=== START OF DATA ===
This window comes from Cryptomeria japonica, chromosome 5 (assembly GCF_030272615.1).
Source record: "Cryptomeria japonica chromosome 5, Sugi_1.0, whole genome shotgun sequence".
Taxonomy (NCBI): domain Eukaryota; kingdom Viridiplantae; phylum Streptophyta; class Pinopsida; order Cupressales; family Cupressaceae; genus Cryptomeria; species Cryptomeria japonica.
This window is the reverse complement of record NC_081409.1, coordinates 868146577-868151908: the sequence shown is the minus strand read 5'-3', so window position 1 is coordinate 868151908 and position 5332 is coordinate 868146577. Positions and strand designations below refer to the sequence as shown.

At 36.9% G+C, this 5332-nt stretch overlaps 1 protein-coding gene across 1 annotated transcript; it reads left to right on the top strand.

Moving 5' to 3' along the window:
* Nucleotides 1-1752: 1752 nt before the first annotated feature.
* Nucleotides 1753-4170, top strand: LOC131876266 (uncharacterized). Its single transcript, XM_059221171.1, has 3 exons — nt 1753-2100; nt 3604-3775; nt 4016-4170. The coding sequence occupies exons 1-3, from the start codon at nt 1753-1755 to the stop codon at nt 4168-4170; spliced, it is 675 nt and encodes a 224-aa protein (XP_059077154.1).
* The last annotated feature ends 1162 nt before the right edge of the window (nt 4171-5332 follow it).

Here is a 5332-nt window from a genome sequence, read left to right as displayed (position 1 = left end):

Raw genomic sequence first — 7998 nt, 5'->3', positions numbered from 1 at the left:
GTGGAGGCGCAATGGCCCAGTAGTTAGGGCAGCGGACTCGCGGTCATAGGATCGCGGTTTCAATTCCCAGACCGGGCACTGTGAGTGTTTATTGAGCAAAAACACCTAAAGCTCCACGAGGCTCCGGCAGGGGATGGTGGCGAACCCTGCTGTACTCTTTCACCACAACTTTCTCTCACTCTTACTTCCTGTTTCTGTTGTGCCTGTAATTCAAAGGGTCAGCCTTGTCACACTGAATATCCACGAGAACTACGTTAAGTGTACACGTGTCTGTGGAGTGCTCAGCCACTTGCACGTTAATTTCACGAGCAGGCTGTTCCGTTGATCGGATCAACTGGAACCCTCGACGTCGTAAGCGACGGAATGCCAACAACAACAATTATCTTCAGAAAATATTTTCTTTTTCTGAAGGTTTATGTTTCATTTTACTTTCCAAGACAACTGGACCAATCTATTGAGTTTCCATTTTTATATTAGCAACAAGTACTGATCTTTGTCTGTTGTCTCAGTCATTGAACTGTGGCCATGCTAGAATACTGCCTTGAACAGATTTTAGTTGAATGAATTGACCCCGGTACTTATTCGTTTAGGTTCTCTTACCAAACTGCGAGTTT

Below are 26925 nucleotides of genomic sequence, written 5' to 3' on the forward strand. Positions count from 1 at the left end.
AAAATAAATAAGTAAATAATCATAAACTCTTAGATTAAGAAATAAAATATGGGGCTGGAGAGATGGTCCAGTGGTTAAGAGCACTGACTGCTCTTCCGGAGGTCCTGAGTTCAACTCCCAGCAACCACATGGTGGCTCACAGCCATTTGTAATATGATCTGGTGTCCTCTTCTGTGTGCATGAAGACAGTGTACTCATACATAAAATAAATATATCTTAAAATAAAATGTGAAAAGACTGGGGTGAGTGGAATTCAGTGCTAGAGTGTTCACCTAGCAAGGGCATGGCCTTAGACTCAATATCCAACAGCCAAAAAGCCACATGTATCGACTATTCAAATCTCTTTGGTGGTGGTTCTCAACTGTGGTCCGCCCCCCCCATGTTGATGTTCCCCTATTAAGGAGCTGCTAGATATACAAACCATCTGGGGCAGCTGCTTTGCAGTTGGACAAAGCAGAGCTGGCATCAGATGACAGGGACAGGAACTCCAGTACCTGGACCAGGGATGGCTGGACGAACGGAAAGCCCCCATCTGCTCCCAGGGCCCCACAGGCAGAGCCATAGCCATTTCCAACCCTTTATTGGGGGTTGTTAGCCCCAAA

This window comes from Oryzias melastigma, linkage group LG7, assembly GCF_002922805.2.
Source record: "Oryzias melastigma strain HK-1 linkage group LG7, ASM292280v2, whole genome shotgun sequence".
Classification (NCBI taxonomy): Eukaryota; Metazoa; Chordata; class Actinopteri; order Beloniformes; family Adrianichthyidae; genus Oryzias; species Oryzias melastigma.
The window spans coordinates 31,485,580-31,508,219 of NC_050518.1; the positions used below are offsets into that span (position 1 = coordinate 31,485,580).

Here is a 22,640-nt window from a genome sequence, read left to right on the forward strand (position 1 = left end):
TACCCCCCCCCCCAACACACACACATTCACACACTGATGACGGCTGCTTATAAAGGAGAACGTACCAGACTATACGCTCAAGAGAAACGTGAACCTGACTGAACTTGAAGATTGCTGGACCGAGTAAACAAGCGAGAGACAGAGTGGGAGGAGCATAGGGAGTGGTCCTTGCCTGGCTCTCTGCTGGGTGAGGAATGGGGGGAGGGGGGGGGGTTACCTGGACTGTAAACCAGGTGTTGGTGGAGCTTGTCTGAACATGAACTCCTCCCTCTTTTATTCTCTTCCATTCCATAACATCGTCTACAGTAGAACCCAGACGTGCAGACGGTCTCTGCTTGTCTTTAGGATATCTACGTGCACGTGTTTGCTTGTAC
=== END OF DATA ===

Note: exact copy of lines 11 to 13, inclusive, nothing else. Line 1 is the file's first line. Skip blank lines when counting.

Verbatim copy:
Raw genomic sequence first — 7998 nt, 5'->3', positions numbered from 1 at the left:
GTGGAGGCGCAATGGCCCAGTAGTTAGGGCAGCGGACTCGCGGTCATAGGATCGCGGTTTCAATTCCCAGACCGGGCACTGTGAGTGTTTATTGAGCAAAAACACCTAAAGCTCCACGAGGCTCCGGCAGGGGATGGTGGCGAACCCTGCTGTACTCTTTCACCACAACTTTCTCTCACTCTTACTTCCTGTTTCTGTTGTGCCTGTAATTCAAAGGGTCAGCCTTGTCACACTGAATATCCACGAGAACTACGTTAAGTGTACACGTGTCTGTGGAGTGCTCAGCCACTTGCACGTTAATTTCACGAGCAGGCTGTTCCGTTGATCGGATCAACTGGAACCCTCGACGTCGTAAGCGACGGAATGCCAACAACAACAATTATCTTCAGAAAATATTTTCTTTTTCTGAAGGTTTATGTTTCATTTTACTTTCCAAGACAACTGGACCAATCTATTGAGTTTCCATTTTTATATTAGCAACAAGTACTGATCTTTGTCTGTTGTCTCAGTCATTGAACTGTGGCCATGCTAGAATACTGCCTTGAACAGATTTTAGTTGAATGAATTGACCCCGGTACTTATTCGTTTAGGTTCTCTTACCAAACTGCGAGTTT

Below are 26925 nucleotides of genomic sequence, written 5' to 3' on the forward strand. Positions count from 1 at the left end.